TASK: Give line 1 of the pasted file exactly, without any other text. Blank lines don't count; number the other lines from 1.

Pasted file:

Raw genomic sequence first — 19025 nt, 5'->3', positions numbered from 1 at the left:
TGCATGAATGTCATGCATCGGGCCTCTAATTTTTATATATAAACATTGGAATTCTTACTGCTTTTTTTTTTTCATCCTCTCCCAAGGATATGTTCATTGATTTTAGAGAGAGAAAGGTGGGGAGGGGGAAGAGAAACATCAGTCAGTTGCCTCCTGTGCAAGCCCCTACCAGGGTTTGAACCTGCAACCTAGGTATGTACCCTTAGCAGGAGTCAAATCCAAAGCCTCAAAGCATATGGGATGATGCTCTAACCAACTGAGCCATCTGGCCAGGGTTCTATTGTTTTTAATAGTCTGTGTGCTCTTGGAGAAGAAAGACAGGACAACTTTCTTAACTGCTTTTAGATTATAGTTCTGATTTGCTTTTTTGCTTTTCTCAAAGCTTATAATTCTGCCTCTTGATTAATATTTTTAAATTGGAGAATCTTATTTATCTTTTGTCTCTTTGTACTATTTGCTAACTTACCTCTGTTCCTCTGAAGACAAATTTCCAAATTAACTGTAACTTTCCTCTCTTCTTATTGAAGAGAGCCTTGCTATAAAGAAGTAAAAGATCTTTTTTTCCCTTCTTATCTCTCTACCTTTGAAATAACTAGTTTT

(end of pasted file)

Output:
Raw genomic sequence first — 19025 nt, 5'->3', positions numbered from 1 at the left: